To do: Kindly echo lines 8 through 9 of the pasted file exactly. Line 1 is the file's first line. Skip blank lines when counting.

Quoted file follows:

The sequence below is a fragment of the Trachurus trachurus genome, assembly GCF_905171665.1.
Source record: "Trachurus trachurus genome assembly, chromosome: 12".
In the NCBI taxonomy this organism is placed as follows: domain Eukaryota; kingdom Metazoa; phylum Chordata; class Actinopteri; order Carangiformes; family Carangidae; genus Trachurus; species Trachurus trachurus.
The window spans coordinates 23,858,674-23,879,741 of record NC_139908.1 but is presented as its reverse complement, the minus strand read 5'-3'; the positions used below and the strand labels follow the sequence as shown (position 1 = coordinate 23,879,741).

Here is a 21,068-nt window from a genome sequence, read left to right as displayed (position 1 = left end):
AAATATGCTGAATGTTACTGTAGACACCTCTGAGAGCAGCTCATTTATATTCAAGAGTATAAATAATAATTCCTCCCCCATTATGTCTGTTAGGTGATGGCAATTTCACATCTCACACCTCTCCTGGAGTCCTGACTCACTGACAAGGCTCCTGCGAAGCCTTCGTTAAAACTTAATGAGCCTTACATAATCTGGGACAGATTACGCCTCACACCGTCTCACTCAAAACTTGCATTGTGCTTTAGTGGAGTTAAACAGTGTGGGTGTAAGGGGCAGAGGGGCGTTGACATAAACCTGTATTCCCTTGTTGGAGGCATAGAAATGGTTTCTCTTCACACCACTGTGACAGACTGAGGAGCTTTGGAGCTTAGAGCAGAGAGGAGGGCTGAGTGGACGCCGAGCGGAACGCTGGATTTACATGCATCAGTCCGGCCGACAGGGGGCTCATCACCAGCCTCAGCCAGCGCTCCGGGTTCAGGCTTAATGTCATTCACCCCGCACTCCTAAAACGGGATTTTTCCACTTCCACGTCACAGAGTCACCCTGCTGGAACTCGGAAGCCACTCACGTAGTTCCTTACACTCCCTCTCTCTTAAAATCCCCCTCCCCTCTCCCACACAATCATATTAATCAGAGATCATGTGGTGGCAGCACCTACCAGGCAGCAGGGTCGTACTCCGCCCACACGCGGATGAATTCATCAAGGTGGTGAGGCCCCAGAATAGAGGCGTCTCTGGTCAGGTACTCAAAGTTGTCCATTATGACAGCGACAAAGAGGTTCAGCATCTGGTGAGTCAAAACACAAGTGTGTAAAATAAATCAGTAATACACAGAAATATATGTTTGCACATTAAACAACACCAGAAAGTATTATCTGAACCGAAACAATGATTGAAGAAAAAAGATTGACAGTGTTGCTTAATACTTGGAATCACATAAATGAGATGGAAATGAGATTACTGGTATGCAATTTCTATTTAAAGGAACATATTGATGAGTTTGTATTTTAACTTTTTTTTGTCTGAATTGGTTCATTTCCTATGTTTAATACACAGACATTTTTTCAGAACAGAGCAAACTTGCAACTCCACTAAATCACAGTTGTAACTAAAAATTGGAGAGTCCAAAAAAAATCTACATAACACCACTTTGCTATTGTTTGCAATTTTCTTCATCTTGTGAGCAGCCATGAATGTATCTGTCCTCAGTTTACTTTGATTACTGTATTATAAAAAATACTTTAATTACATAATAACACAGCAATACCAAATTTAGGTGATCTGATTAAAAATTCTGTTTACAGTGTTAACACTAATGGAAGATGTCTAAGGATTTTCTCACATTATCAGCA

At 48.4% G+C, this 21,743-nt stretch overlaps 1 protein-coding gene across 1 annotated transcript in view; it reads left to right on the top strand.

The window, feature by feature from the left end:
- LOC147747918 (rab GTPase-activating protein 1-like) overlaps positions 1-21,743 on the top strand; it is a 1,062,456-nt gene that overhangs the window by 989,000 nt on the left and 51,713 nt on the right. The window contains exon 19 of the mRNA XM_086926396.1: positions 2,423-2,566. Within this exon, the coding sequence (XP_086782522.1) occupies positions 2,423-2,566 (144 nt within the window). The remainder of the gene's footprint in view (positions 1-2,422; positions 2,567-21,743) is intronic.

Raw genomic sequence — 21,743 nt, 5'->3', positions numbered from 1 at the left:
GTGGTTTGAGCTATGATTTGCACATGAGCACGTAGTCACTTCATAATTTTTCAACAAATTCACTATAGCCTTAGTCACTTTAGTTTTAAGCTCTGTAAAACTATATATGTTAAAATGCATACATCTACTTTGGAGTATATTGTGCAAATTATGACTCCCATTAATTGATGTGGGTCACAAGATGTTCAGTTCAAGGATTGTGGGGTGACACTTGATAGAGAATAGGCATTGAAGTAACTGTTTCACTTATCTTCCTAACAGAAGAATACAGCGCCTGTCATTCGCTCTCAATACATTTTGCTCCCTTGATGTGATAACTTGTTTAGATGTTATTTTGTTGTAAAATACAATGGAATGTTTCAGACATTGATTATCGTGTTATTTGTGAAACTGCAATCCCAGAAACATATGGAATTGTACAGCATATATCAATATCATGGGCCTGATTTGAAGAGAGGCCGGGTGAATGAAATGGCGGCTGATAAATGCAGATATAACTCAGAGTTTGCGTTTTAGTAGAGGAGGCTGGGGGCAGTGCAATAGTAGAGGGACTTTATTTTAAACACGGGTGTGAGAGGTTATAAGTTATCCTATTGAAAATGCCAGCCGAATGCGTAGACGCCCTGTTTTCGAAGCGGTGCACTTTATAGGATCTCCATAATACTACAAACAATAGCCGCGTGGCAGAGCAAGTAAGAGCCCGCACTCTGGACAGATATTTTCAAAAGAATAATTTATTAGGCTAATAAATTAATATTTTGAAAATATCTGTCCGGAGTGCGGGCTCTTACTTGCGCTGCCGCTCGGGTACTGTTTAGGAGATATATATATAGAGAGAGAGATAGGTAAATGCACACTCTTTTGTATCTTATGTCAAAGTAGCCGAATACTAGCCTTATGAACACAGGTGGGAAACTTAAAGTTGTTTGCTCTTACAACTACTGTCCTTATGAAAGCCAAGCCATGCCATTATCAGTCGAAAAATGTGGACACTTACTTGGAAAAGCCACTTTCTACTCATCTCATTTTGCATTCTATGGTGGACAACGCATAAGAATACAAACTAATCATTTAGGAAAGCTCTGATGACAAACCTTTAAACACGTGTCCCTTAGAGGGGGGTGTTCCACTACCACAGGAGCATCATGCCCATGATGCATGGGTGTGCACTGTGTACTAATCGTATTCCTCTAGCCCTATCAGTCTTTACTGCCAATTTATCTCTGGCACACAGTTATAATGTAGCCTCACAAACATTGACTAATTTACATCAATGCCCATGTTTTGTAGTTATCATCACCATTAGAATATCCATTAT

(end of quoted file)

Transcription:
The window, feature by feature from the left end:
- LOC147747918 (rab GTPase-activating protein 1-like) overlaps positions 1-21,743 on the top strand; it is a 1,062,456-nt gene that overhangs the window by 989,000 nt on the left and 51,713 nt on the right. The window contains exon 19 of the mRNA XM_086926396.1: positions 2,423-2,566. Within this exon, the coding sequence (XP_086782522.1) occupies positions 2,423-2,566 (144 nt within the window). The remainder of the gene's footprint in view (positions 1-2,422; positions 2,567-21,743) is intronic.